(The full report can be seen in The Standard (30.01.05) …..


*Youth militia:  The Mugabe regime plans to incorporate more than 20 000 of its controversial youth militias into the 21 000 strong police force ahead of the March parliamentary election – see full article in our Mauritius Watch Report, Issue 11 of 10 January 2005. 


(See the report in Zim Online: 8.02.05)


2.1.1        Full participation of citizens in the political process


2.1.2        Freedom of association


2.1.3        Political tolerance


4.1.1        Constitutional and legal guarantees of freedom and rights of the citizens


4.1.2        Conducive environment for free, fair and peaceful elections


7.4              (Government to) take all necessary measures and precautions to prevent the perpetration of fraud, rigging or any other illegal practices throughout the whole electoral process, in order to maintain peace and security






Thirteen opposition Movement for Democratic Change (MDC) party activists were arrested and fined Z$ 25 0000 each by the police for allegedly insulting Deputy Foreign Affairs Minister Abednico Ncube of the ruling ZANU-PF.  The activists were campaigning in the Gwanda area at the time when they met Ncube who was also on the campaign trail.  They waved their open palms at Ncube, which the deputy minister claimed was insulting to him because the open palm is a symbol of the opposition party. 


The MDC publicity secretary for Matabeland South, Edward Mkhosi, expressed surprise that the police had chosen to treat the giving of the MDC sign as a chargeable offence.  “We see this as a part of a common pattern of intimidation that is returning to the province and the country at large,” he said.


(Reported by Zim Online: 5.02.05)

2.1.1        Full participation of citizens in the political process


2.1.3    Political tolerance


4.1.1.      Constitutional and legal guarantees of freedom and rights of the citizens


4.1.2        Conducive environment for free, fair and peaceful elections

7.4       (Government to) safeguard the human and civil liberties of all citizens including the freedom of movement, assembly, association expression and campaigning … during the electoral process …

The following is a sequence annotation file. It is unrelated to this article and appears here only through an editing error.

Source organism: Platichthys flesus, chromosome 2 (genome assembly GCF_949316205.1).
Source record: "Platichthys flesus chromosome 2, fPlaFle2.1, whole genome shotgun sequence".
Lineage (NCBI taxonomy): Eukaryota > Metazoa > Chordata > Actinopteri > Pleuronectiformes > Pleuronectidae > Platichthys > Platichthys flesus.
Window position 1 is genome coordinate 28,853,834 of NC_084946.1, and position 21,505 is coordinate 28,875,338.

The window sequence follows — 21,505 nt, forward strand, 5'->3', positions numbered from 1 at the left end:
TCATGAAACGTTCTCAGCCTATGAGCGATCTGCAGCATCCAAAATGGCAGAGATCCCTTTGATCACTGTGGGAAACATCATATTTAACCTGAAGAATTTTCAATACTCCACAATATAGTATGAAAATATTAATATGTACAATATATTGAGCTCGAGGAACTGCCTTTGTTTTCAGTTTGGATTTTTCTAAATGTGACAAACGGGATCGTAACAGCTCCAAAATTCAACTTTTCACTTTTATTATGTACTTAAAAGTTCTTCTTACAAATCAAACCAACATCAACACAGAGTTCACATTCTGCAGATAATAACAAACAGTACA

Joseph Mwale, the dreaded Central Intelligence Organization (CIO) state security agent accused of master-minding the gruesome murder of two opposition MDC activists during the run-up to the 2000 parliamentary poll, remains a free man despite a court order to have him arrested.


Although the police are aware of his whereabouts, Mwale, now sporting a heavy beard to disguise his identity, remains at liberty.   It is widely known that he now operates in the Mutoko District, some 200 km north-east of Harare.


Zimbabwe Lawyers for Human Rights (ZLHR) has condemned the government for deliberately failing to take action against Mwale. 


The CIO operative stands accused of murdering Talent Mabika, an MDC youth activist, and Tichaona Chiminya, the MDC leader Morgan Tsvangirai’s personal assistant at Murambinda Growth Point in Buhera in 2000.  


The MDC activists were burnt to death when the vehicle they were travelling in was torched by Mwale and three of his accomplices.  The accomplices have since been charged with murder and released on bail.


It is understood that the impunity Mwale enjoys is linked to his popularity with the ruling elite on account of the success of the violent campaign he waged in destabilizing the farming operations of MDC legislator (and MP for Chimanimani), Roy Bennett at Charleswood Estate.